Trip Start Jun 09, 2005
105Trip End Jun 08, 2006
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The day doesn´t start off well when we arrive at the bus stop in Copacabana to find out our luxury bus is overbooked (20 Bolivianos or GBP1.40 each). There are seven wildly gesticulating and shouting Israelis who have also been refused a seat. They are demanding their money back and the demure Bolivian staff are not coping particularly well in the face of the verbal onslaught.
We certainly can´t muster up the venom of the Israelis; we just want to find out if there is another bus, so we can continue our travels
Five minutes later the Israeli´s get on, still angry and shouting at each other. They are upset because they wanted seven seats together at the front of the luxury bus. Now they are distributed around the back half of a lesser vehicle. As the bus sets off they soon all fall asleep and forget their troubles.
Shortly we arrive at the Bolivian-Peruvian border. Now for one of the disadvantages of Bolivia´s simplistic transportation system: all buses to major destinations always leave at the same time, so there´s massive queues at Immigration. Nonetheless the large queues seem to encourage a level of enforced speed in the staff handling the forms and the passports.
At the Bolivian immigration, a drunken Frenchman is outside shouting obscenities and making stupid comments about France and Bolivia
I look at the Israelis involved in the earlier shouting match. Toughened by military service and the conflict at home, the girls look masculine and brawny and their faces are set with a determined look. I am reminded strongly of the 'hard' girls at my secondary school who used to get involved in fights, but I can´t quite put my finger on what it is about these Israeli girls that makes them look so different.
We walk a few hundred metres into Peru. Following a tip from a sober Frenchman who had travelled for many years in South America, I have listed my occupation on the immigration form as ´Policeman´. It reminds me to do likewise whenever we check into hotels. According to the Frenchman, it can significantly reduce the chances of theft from your room. As expected, the immigration official raises his eybrows, says ´wow´, and proceeds efficiently. Rachel is now a ´Lawyer´.
On the bus, the conductor makes the most of his captive audience and tries to sell us a room in his hostel in Puno for 20 Sol each (about GBP3.50)
We take the taxi up to the town centre of Puno and Rachel takes a look at the rooms. They are indeed not that pleasant, and the shark is nowhere to be seen, and the hostel staff know nothing of the negotiated deal. So we decide to abandon plan A and find our own hostel and do the tour at a more leisurely pace.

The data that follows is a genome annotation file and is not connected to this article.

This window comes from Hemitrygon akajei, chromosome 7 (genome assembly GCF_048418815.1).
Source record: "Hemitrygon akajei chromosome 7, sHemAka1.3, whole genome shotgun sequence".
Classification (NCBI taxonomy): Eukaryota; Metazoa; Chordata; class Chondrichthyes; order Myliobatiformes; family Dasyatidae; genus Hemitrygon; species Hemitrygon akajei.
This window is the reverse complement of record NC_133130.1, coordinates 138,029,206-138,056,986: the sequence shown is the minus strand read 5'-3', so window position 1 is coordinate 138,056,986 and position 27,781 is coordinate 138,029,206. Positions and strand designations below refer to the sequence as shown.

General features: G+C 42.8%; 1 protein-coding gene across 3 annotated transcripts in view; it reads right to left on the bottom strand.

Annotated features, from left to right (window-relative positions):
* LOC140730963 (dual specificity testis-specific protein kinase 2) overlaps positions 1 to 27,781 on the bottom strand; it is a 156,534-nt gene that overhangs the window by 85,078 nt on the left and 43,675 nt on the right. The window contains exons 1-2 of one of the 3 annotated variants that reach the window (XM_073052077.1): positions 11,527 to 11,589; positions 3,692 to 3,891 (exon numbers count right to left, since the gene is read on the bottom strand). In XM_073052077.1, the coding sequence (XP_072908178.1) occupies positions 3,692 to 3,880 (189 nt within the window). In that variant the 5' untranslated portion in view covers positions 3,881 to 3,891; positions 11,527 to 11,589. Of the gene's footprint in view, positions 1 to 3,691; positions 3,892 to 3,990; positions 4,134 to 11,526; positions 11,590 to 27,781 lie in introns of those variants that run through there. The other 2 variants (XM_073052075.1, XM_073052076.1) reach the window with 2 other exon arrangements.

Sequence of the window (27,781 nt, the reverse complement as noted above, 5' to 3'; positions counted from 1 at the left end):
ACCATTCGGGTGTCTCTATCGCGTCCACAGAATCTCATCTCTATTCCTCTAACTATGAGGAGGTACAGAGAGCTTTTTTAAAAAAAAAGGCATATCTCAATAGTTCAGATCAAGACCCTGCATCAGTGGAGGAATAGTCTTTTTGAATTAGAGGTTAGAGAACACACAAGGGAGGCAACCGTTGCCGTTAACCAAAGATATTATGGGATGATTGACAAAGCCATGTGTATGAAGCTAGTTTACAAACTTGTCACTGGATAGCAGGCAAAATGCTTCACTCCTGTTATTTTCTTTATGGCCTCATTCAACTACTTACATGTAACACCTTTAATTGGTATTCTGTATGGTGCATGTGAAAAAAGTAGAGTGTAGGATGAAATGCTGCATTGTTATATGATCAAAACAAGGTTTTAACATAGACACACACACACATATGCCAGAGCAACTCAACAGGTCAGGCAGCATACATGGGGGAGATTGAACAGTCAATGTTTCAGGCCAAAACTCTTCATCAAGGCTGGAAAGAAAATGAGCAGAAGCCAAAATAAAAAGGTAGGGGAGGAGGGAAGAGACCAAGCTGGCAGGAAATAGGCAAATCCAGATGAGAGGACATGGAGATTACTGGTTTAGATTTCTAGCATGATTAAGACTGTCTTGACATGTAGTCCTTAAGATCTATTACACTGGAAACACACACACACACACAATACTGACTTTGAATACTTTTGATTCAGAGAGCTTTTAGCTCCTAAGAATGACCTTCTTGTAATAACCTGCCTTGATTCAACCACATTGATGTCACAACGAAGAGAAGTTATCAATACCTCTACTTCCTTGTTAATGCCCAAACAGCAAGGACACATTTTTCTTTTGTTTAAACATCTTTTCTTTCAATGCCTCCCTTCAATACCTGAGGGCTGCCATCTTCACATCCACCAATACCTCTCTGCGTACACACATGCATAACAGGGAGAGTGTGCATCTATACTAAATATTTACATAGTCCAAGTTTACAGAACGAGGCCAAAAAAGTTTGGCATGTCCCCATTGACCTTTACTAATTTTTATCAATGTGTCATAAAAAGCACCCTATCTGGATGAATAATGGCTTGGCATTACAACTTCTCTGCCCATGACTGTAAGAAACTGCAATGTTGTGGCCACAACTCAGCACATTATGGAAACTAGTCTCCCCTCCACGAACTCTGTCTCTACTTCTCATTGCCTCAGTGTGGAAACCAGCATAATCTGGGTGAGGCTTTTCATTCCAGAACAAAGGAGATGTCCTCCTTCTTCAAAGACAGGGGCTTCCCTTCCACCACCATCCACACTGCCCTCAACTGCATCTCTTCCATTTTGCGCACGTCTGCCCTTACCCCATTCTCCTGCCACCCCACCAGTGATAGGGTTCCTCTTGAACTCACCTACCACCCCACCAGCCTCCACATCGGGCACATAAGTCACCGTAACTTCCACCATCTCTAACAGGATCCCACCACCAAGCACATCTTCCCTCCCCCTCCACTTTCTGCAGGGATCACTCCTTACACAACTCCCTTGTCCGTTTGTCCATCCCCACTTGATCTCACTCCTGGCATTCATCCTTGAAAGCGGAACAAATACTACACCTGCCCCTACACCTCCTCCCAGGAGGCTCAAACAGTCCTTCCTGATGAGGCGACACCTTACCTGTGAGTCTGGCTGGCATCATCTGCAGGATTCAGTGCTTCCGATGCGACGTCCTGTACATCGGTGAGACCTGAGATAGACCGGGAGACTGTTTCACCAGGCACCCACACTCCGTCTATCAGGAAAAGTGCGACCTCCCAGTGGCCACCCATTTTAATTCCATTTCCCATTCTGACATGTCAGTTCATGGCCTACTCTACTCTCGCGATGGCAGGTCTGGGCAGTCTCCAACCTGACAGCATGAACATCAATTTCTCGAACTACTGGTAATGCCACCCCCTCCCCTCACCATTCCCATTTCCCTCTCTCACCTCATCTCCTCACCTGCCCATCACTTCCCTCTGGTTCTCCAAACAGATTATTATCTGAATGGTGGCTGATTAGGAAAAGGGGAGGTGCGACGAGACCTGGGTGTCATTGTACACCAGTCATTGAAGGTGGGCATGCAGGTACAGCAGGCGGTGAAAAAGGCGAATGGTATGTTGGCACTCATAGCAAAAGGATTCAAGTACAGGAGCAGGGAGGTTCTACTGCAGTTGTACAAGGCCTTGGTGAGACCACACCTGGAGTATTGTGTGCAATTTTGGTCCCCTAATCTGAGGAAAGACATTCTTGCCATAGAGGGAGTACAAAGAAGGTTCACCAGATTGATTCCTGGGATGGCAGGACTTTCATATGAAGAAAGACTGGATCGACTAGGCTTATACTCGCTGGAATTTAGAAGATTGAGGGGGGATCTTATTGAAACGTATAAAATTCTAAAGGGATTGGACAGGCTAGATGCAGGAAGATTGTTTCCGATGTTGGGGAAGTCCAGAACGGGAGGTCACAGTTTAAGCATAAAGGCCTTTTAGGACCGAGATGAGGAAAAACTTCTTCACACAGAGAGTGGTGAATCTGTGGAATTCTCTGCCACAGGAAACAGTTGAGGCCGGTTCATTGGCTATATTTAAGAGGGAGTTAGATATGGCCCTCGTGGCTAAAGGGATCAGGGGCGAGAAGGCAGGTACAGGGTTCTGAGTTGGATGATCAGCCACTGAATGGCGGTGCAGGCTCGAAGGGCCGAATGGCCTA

We walk round the corner and arrive at Hostel Europa. The diminutive unsmiling man behind the counter agrees to drop his room rate to 20 Sols each (about GBP 3.50). Rachel checks out the room and gives it the thumbs up
Feeling hungry, we walk out into town and to find a place to eat. We find San Pablo Restaurant which is warmly recommended in Lonely Planet. Outside there is a sign that says ´Restaurant Touristico´. Ignoring our best instincts never to eat in a restaurant that caters specifically for tourists we go inside. Its completely empty. Further ignoring our best instincts never to eat in an empty restaurant we take a seat. We discuss the menu in detail with a young lad who informs us that there is a ´menu turistico´ for 15 Sols (about GBP3.00) each. Plunging further into forbidden territory, we order from the ´menu turistico´: a soup, followed by steak for me and trout for Rachel. The soup is a disgusting instant noodle mix with a few chunks of liver-tasting meat in it. Rachel´s fish isn´t very fresh, and my chips taste like they were made three days ago. Working our way though it as best we can, we consider that we have learned our lesson.
We book up on a tour to go and see the floating islands with All Ways travel for a discounted 20 Sols (about GBP3.50 each). In the morning they collect us from lobby of Europa hotel, where we reluctantly leave our backpacks. Rachel says the lady on duty looks the type to rifle through them and steal anything of value.